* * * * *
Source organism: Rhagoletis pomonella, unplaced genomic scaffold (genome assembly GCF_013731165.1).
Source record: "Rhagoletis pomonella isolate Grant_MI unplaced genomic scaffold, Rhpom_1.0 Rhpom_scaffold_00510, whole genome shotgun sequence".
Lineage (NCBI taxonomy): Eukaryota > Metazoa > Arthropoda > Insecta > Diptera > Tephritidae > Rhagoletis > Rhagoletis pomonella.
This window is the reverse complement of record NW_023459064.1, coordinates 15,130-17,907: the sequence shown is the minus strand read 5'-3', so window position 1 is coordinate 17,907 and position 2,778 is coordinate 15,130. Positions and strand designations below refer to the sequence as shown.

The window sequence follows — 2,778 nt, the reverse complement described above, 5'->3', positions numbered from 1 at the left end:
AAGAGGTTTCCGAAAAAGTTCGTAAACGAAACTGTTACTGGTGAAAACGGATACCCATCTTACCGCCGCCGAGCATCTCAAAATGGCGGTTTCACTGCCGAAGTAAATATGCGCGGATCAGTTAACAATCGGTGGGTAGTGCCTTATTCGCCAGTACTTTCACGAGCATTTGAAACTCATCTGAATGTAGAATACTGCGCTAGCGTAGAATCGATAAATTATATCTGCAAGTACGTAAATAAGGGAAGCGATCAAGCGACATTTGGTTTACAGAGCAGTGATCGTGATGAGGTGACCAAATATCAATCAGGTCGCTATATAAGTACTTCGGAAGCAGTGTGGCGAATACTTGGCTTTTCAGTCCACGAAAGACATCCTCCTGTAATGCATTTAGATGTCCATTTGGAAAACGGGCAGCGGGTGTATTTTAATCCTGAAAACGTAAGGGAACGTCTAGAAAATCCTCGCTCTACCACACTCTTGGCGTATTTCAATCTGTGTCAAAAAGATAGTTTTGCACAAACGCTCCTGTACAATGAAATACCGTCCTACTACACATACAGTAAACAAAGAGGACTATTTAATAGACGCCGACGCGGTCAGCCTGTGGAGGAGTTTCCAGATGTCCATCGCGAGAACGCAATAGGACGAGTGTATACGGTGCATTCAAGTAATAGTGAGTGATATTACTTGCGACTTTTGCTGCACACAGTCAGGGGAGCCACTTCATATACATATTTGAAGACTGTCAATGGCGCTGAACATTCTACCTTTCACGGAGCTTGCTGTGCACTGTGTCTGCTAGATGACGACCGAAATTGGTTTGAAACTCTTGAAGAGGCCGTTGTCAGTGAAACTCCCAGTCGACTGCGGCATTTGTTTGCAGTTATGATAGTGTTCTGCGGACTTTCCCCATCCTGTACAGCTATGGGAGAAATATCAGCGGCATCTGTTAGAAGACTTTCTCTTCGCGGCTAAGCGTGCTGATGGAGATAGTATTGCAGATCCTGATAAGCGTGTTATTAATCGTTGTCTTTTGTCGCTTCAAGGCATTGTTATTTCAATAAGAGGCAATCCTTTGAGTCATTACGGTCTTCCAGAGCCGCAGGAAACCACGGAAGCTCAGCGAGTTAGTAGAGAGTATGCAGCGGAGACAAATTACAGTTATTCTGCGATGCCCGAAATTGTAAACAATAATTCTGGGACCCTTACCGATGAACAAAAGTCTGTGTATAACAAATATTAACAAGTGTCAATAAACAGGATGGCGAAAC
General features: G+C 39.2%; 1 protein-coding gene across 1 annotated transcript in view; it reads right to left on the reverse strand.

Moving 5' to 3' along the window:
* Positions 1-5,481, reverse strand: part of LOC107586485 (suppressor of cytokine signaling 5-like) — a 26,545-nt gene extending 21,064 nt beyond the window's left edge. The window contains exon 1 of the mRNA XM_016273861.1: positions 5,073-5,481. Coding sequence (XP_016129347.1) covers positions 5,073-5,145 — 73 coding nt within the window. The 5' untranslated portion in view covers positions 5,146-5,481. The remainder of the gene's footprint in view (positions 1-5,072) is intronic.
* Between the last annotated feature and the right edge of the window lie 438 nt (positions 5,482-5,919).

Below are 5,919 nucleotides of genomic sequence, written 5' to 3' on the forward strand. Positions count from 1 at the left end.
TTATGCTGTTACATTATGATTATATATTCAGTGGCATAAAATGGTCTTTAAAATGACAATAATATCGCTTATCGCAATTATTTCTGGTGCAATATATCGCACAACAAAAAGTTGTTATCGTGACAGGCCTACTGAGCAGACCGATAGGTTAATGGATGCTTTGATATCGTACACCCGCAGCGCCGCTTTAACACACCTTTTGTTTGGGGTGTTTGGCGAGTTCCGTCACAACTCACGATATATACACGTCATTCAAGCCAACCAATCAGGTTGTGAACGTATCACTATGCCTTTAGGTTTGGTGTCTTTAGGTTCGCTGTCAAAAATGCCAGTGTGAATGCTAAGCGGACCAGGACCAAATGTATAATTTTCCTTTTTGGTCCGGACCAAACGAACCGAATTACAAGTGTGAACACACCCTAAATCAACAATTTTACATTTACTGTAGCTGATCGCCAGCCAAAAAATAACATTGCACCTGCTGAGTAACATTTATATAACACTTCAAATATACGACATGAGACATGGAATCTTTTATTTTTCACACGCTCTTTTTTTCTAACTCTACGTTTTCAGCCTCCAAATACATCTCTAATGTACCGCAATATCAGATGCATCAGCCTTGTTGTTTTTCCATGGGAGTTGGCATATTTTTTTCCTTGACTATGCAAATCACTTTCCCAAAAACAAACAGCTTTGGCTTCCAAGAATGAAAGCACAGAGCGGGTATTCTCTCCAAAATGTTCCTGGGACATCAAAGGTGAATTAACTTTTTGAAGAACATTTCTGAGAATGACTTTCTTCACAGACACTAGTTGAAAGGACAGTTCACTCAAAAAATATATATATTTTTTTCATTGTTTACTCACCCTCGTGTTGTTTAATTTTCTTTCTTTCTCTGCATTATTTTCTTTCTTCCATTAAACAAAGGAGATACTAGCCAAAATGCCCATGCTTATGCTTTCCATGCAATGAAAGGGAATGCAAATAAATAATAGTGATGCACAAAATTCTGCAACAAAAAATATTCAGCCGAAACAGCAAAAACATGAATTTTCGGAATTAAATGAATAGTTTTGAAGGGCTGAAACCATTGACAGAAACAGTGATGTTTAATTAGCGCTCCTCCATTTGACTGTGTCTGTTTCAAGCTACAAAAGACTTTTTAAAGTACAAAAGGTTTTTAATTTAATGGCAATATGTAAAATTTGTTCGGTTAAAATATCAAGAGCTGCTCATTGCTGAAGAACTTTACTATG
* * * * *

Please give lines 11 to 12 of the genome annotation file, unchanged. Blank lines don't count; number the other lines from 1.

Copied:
Below are 5,919 nucleotides of genomic sequence, written 5' to 3' on the forward strand. Positions count from 1 at the left end.
TTATGCTGTTACATTATGATTATATATTCAGTGGCATAAAATGGTCTTTAAAATGACAATAATATCGCTTATCGCAATTATTTCTGGTGCAATATATCGCACAACAAAAAGTTGTTATCGTGACAGGCCTACTGAGCAGACCGATAGGTTAATGGATGCTTTGATATCGTACACCCGCAGCGCCGCTTTAACACACCTTTTGTTTGGGGTGTTTGGCGAGTTCCGTCACAACTCACGATATATACACGTCATTCAAGCCAACCAATCAGGTTGTGAACGTATCACTATGCCTTTAGGTTTGGTGTCTTTAGGTTCGCTGTCAAAAATGCCAGTGTGAATGCTAAGCGGACCAGGACCAAATGTATAATTTTCCTTTTTGGTCCGGACCAAACGAACCGAATTACAAGTGTGAACACACCCTAAATCAACAATTTTACATTTACTGTAGCTGATCGCCAGCCAAAAAATAACATTGCACCTGCTGAGTAACATTTATATAACACTTCAAATATACGACATGAGACATGGAATCTTTTATTTTTCACACGCTCTTTTTTTCTAACTCTACGTTTTCAGCCTCCAAATACATCTCTAATGTACCGCAATATCAGATGCATCAGCCTTGTTGTTTTTCCATGGGAGTTGGCATATTTTTTTCCTTGACTATGCAAATCACTTTCCCAAAAACAAACAGCTTTGGCTTCCAAGAATGAAAGCACAGAGCGGGTATTCTCTCCAAAATGTTCCTGGGACATCAAAGGTGAATTAACTTTTTGAAGAACATTTCTGAGAATGACTTTCTTCACAGACACTAGTTGAAAGGACAGTTCACTCAAAAAATATATATATTTTTTTCATTGTTTACTCACCCTCGTGTTGTTTAATTTTCTTTCTTTCTCTGCATTATTTTCTTTCTTCCATTAAACAAAGGAGATACTAGCCAAAATGCCCATGCTTATGCTTTCCATGCAATGAAAGGGAATGCAAATAAATAATAGTGATGCACAAAATTCTGCAACAAAAAATATTCAGCCGAAACAGCAAAAACATGAATTTTCGGAATTAAATGAATAGTTTTGAAGGGCTGAAACCATTGACAGAAACAGTGATGTTTAATTAGCGCTCCTCCATTTGACTGTGTCTGTTTCAAGCTACAAAAGACTTTTTAAAGTACAAAAGGTTTTTAATTTAATGGCAATATGTAAAATTTGTTCGGTTAAAATATCAAGAGCTGCTCATTGCTGAAGAACTTTACTATG